Filing Taxes
5 min. read

Tax return deadline vs payment due date: what's the difference?

They’re often, but not always, the same thing

You’re probably familiar with Tax Day, but IRS deadlines get a little more complicated than simply April 15th.

And once you add extensions into the mix, it’s even more important to get your deadlines right. The taxations process involves both filing a return and paying the tax liability, and extensions to one aren’t necessarily extensions to the other.

The basics

  • Your tax returns are usually due on April 15th for individuals and March 15th for partnerships and S corps
  • Your final payments are usually due on these dates as well
  • You may also have to pay quarterly estimated taxes (it depends)
  • If you file an extension, you have more time to file your taxes but your payments are still due on time

Tax filing deadlines

When people think about taxes being due, they’re usually thinking about the deadline to file a tax return. This is when you tell the IRS about your income, expenses, and any other financial details from the year that they need to know.


For individuals, the deadline for filing your income tax return is the dreaded Tax Day, which falls on April 15th (or the next available business day if April 15th falls on a weekend). By this point, you should be ready to file your tax return – the Form 1040 we all know and love – either electronically or by paper mail.


Certain business types, like sole proprietorships and C corporations, share the April 15th tax day with individuals (or next available business day, once again). For sole proprietorships, this means attaching a Schedule C form containing the details of the business finances to your personal tax return. For C corps, a separate Form 1120 tax return is necessary.

Other types of business, like partnerships and S corporations, must file a month earlier on March 15th (or next business day, you know the drill by now). These are “pass through” entities which pass income taxes along to the individual owners and stakeholders of the business, but still require their own tax returns to be filed: Form 1065 for partnerships and Form 1120-S for S corps.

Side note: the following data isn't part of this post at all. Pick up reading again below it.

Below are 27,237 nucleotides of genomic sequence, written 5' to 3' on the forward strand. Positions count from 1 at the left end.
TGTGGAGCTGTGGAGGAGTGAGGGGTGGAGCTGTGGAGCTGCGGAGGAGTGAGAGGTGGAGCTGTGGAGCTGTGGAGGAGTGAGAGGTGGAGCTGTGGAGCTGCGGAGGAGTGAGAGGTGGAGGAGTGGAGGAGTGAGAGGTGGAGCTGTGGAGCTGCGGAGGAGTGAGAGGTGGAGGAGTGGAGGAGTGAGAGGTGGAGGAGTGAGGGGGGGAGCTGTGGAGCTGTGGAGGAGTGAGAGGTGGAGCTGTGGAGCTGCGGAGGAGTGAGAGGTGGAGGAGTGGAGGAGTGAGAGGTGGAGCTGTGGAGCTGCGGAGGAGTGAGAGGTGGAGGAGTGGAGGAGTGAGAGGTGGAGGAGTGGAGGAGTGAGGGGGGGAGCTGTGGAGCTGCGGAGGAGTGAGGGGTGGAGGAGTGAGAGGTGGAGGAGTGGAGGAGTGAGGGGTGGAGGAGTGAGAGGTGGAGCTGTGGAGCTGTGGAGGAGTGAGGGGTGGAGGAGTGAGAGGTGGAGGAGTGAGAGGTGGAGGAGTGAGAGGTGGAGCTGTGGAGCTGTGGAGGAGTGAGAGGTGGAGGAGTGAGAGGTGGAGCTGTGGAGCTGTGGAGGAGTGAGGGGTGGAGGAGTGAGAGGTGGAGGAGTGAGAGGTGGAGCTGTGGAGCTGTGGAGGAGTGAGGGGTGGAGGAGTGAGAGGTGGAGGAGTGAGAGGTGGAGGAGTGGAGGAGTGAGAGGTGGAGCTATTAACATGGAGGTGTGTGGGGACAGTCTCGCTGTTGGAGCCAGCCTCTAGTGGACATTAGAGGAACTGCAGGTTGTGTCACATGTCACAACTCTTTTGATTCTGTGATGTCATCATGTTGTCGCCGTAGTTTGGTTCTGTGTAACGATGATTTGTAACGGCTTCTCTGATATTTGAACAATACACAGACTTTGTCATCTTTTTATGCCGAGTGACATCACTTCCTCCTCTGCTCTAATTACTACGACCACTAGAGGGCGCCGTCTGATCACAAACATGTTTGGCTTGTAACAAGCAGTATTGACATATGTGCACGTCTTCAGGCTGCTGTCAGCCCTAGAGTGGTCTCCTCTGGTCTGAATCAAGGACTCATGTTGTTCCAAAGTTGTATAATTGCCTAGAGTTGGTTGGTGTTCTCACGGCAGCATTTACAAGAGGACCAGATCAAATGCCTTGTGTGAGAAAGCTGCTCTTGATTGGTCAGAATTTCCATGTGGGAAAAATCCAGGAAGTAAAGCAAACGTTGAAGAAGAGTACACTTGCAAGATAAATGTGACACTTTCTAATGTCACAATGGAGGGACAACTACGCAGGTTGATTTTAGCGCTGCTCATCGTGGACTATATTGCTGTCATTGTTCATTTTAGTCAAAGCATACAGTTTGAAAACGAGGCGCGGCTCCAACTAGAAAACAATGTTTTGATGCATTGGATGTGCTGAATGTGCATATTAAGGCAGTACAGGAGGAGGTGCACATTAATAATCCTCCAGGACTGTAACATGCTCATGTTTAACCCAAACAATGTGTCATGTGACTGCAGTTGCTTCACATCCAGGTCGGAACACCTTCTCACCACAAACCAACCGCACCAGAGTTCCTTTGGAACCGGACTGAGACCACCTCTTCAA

Payment due dates

Taxes are, technically speaking, owed as soon as possible.

For individuals earning income in the form of a wage, this is accomplished by taking tax out of your paycheck before it reaches you. Sure, nobody likes it when that bank deposit gets smaller, but it’s a lot better than filing paperwork every payday.

For businesses, or for individuals earning significant amounts of non-wage income, we use quarterly estimated payments. Essentially, you’re guessing how much you will owe in taxes (either based on previous years, or with a CPA’s help) and paying up four times a year.

And then when Tax Day comes, you send in your tax return and the IRS will (eventually) either tell you that you owe more or send you a refund.

Tax extensions

If Tax Day is approaching and you know you’re going to need some additional time to file, there is a solution: the tax extension. Just as it sounds, a tax extension means you’re asking the IRS for the extra time you need.

Normally, the IRS is perfectly happy to grant an extension, but keep in mind that the extension request must be filed by the original filing deadline.

You do not have additional time to pay 

There is one very important detail that cannot be overlooked. Even if you’ve been granted an extension, this is an extension to file, not to pay. All tax payments are still due on the original due date.

If you fail to pay your taxes on time, even if your filing deadline has been extended you will still accumulate interest and penalties. Obviously, you want to avoid that. So what is to be done?

In this situation, it’s best to simply estimate what you might owe and pay it on time. Sure, you might not get the exact number right, but paying something is nearly always better than paying nothing. If you pay too much, you’ll get a refund. And if your estimated payment fell short of your actual tax liability, at least you’ve greatly reduced any interest or penalties that may accrue.

📑Note: There may be situations in which it’s advantageous not to pay on time,
but that is a highly advanced technique that we won’t be covering here.
In fact, forget we said anything. Ask your CPA.


Bottom line

Tax returns must be filed on April 15th for individuals and certain types of business, like sole proprietorships and C corps. Other businesses like partnerships and S corps must file by March 15th.

Tax payments are done via paycheck withholdings and quarterly estimated payments, with the differences made up on Tax Day.

You can ask for an extension on your tax returns, but remember: extra time to file is not extra time to pay.

If all of that sounds like a gigantic hassle to you, and you’d rather not deal with it, schedule a call with the tax experts at DiMercurio Advisors. We’re happy to help.

Schedule a call

Related Posts
things to tell your cpa before tax season

7 things to tell your CPA about before tax season

Reviewed by Sean DiMercurio CPA CGMA | Written on Jul 19, 2022 | Last updated on Jul 19, 2022

Individual Taxes
what happens if i dont file my business tax return

What happens if I don’t file my business tax return?

Reviewed by Sean DiMercurio CPA CGMA | Written on May 27, 2022 | Last updated on Dec 31, 2023

S Corporation
Filing Taxes

Does Hurricane Ian affect my taxes?

Reviewed by Sean DiMercurio CPA CGMA | Written on Oct 03, 2022 | Last updated on Oct 4, 2022

Tax News
Filing Taxes

The Employee Retention Credit explained

Reviewed by Sean DiMercurio CPA CGMA | Written on Jul 26, 2023 | Last updated on Jul 26, 2023

Filing Taxes
Tax Tips

Do I file business taxes separately from personal taxes?

Reviewed by Karina Cabot | Written on Oct 28, 2022 | Last updated on Sep 21, 2023

Business Formation
Filing Taxes